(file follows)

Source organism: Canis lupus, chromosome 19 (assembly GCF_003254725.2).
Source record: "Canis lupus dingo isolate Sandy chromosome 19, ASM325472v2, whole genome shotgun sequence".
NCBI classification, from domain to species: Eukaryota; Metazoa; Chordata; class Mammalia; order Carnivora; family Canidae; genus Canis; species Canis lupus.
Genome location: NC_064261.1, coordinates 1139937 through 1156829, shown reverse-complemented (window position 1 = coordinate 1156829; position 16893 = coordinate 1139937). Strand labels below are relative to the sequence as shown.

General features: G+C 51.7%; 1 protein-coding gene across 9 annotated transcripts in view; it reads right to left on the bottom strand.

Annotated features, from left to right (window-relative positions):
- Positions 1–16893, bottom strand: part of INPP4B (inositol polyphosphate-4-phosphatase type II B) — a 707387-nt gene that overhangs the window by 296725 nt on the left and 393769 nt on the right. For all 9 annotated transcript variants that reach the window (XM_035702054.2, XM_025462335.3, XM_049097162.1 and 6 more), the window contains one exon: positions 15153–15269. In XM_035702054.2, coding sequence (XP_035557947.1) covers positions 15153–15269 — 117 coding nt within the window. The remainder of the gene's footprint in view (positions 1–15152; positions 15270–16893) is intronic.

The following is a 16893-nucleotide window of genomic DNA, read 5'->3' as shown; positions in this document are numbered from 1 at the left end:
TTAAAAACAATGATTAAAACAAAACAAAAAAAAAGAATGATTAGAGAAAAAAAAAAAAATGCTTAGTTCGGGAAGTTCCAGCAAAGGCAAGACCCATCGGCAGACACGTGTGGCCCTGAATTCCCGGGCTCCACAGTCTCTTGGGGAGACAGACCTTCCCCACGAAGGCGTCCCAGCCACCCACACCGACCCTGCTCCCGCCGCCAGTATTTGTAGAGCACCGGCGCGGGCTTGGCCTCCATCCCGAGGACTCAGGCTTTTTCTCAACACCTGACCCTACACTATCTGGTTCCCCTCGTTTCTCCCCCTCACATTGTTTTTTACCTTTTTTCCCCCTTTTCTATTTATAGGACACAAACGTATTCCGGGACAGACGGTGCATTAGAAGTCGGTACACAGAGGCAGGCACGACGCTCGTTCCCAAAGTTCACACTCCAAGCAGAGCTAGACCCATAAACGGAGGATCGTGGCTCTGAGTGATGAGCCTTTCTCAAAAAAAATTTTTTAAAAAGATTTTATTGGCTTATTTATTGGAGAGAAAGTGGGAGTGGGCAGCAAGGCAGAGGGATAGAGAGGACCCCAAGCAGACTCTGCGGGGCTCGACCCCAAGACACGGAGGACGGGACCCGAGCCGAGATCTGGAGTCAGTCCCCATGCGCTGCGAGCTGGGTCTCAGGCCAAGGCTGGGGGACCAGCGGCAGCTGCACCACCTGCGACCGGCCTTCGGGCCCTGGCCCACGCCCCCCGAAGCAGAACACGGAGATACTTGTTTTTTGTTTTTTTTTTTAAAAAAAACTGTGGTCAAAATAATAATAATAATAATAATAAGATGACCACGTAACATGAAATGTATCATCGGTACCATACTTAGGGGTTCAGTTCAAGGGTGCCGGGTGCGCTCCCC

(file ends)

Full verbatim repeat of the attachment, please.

Source organism: Canis lupus, chromosome 19 (assembly GCF_003254725.2).
Source record: "Canis lupus dingo isolate Sandy chromosome 19, ASM325472v2, whole genome shotgun sequence".
NCBI classification, from domain to species: Eukaryota; Metazoa; Chordata; class Mammalia; order Carnivora; family Canidae; genus Canis; species Canis lupus.
Genome location: NC_064261.1, coordinates 1139937 through 1156829, shown reverse-complemented (window position 1 = coordinate 1156829; position 16893 = coordinate 1139937). Strand labels below are relative to the sequence as shown.

General features: G+C 51.7%; 1 protein-coding gene across 9 annotated transcripts in view; it reads right to left on the bottom strand.

Annotated features, from left to right (window-relative positions):
- Positions 1–16893, bottom strand: part of INPP4B (inositol polyphosphate-4-phosphatase type II B) — a 707387-nt gene that overhangs the window by 296725 nt on the left and 393769 nt on the right. For all 9 annotated transcript variants that reach the window (XM_035702054.2, XM_025462335.3, XM_049097162.1 and 6 more), the window contains one exon: positions 15153–15269. In XM_035702054.2, coding sequence (XP_035557947.1) covers positions 15153–15269 — 117 coding nt within the window. The remainder of the gene's footprint in view (positions 1–15152; positions 15270–16893) is intronic.

The following is a 16893-nucleotide window of genomic DNA, read 5'->3' as shown; positions in this document are numbered from 1 at the left end:
TTAAAAACAATGATTAAAACAAAACAAAAAAAAAGAATGATTAGAGAAAAAAAAAAAAATGCTTAGTTCGGGAAGTTCCAGCAAAGGCAAGACCCATCGGCAGACACGTGTGGCCCTGAATTCCCGGGCTCCACAGTCTCTTGGGGAGACAGACCTTCCCCACGAAGGCGTCCCAGCCACCCACACCGACCCTGCTCCCGCCGCCAGTATTTGTAGAGCACCGGCGCGGGCTTGGCCTCCATCCCGAGGACTCAGGCTTTTTCTCAACACCTGACCCTACACTATCTGGTTCCCCTCGTTTCTCCCCCTCACATTGTTTTTTACCTTTTTTCCCCCTTTTCTATTTATAGGACACAAACGTATTCCGGGACAGACGGTGCATTAGAAGTCGGTACACAGAGGCAGGCACGACGCTCGTTCCCAAAGTTCACACTCCAAGCAGAGCTAGACCCATAAACGGAGGATCGTGGCTCTGAGTGATGAGCCTTTCTCAAAAAAAATTTTTTAAAAAGATTTTATTGGCTTATTTATTGGAGAGAAAGTGGGAGTGGGCAGCAAGGCAGAGGGATAGAGAGGACCCCAAGCAGACTCTGCGGGGCTCGACCCCAAGACACGGAGGACGGGACCCGAGCCGAGATCTGGAGTCAGTCCCCATGCGCTGCGAGCTGGGTCTCAGGCCAAGGCTGGGGGACCAGCGGCAGCTGCACCACCTGCGACCGGCCTTCGGGCCCTGGCCCACGCCCCCCGAAGCAGAACACGGAGATACTTGTTTTTTGTTTTTTTTTTTAAAAAAAACTGTGGTCAAAATAATAATAATAATAATAATAAGATGACCACGTAACATGAAATGTATCATCGGTACCATACTTAGGGGTTCAGTTCAAGGGTGCCGGGTGCGCTCCCC